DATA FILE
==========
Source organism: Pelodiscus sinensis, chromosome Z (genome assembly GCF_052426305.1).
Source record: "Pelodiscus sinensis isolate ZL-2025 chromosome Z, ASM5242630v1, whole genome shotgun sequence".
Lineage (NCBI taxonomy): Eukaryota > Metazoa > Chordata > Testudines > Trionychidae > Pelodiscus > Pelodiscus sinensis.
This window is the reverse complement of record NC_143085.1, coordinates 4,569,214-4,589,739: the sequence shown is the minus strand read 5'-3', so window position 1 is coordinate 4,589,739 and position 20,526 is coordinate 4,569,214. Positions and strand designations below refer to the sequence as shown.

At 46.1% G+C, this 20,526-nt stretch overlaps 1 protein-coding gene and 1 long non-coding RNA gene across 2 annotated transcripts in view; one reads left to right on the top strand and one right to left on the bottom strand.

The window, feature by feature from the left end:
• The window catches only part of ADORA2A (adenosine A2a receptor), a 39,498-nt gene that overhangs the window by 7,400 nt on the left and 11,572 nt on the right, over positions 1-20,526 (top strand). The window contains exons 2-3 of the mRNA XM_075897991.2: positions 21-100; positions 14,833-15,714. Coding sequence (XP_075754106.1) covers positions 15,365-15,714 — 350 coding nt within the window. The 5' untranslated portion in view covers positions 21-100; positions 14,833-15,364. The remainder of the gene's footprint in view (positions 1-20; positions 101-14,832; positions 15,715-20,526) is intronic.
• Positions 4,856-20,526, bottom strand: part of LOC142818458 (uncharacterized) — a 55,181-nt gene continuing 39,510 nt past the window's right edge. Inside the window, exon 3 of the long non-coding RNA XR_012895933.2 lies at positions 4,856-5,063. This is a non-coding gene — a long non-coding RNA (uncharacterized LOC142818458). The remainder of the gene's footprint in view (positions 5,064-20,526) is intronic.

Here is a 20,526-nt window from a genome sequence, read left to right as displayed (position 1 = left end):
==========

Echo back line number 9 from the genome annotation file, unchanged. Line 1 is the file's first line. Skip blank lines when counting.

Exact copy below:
Here is a 20,526-nt window from a genome sequence, read left to right as displayed (position 1 = left end):